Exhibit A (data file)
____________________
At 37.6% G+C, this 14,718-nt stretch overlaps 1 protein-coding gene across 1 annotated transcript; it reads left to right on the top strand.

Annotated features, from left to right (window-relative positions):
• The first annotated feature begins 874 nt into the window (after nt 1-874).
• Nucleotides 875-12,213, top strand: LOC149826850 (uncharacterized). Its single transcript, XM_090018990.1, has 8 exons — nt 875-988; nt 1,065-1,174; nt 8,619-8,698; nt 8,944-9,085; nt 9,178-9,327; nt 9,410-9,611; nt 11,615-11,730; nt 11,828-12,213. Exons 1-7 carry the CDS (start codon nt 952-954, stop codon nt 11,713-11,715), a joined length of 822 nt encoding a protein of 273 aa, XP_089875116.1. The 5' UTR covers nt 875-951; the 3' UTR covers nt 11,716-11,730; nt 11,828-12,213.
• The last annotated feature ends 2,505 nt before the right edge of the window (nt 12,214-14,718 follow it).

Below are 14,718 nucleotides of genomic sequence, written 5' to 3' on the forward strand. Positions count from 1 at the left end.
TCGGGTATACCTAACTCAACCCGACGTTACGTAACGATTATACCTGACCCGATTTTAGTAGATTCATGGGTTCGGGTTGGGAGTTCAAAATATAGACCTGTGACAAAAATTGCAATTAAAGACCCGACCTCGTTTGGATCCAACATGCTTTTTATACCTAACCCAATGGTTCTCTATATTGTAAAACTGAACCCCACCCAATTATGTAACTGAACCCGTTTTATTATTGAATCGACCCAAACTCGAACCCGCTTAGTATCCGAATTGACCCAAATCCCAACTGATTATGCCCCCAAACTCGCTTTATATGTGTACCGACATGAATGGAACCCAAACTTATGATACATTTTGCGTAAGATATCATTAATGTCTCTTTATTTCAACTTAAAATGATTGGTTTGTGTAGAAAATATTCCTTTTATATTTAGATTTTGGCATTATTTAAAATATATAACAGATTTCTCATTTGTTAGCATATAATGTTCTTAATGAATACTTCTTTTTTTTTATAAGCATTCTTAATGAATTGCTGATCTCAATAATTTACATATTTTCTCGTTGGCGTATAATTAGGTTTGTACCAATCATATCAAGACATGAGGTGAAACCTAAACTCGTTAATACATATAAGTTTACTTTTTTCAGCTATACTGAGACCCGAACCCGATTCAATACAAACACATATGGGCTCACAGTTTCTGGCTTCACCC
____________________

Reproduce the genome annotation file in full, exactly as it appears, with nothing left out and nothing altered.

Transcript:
At 37.6% G+C, this 14,718-nt stretch overlaps 1 protein-coding gene across 1 annotated transcript; it reads left to right on the top strand.

Annotated features, from left to right (window-relative positions):
• The first annotated feature begins 874 nt into the window (after nt 1-874).
• Nucleotides 875-12,213, top strand: LOC149826850 (uncharacterized). Its single transcript, XM_090018990.1, has 8 exons — nt 875-988; nt 1,065-1,174; nt 8,619-8,698; nt 8,944-9,085; nt 9,178-9,327; nt 9,410-9,611; nt 11,615-11,730; nt 11,828-12,213. Exons 1-7 carry the CDS (start codon nt 952-954, stop codon nt 11,713-11,715), a joined length of 822 nt encoding a protein of 273 aa, XP_089875116.1. The 5' UTR covers nt 875-951; the 3' UTR covers nt 11,716-11,730; nt 11,828-12,213.
• The last annotated feature ends 2,505 nt before the right edge of the window (nt 12,214-14,718 follow it).

Below are 14,718 nucleotides of genomic sequence, written 5' to 3' on the forward strand. Positions count from 1 at the left end.
TCGGGTATACCTAACTCAACCCGACGTTACGTAACGATTATACCTGACCCGATTTTAGTAGATTCATGGGTTCGGGTTGGGAGTTCAAAATATAGACCTGTGACAAAAATTGCAATTAAAGACCCGACCTCGTTTGGATCCAACATGCTTTTTATACCTAACCCAATGGTTCTCTATATTGTAAAACTGAACCCCACCCAATTATGTAACTGAACCCGTTTTATTATTGAATCGACCCAAACTCGAACCCGCTTAGTATCCGAATTGACCCAAATCCCAACTGATTATGCCCCCAAACTCGCTTTATATGTGTACCGACATGAATGGAACCCAAACTTATGATACATTTTGCGTAAGATATCATTAATGTCTCTTTATTTCAACTTAAAATGATTGGTTTGTGTAGAAAATATTCCTTTTATATTTAGATTTTGGCATTATTTAAAATATATAACAGATTTCTCATTTGTTAGCATATAATGTTCTTAATGAATACTTCTTTTTTTTTATAAGCATTCTTAATGAATTGCTGATCTCAATAATTTACATATTTTCTCGTTGGCGTATAATTAGGTTTGTACCAATCATATCAAGACATGAGGTGAAACCTAAACTCGTTAATACATATAAGTTTACTTTTTTCAGCTATACTGAGACCCGAACCCGATTCAATACAAACACATATGGGCTCACAGTTTCTGGCTTCACCC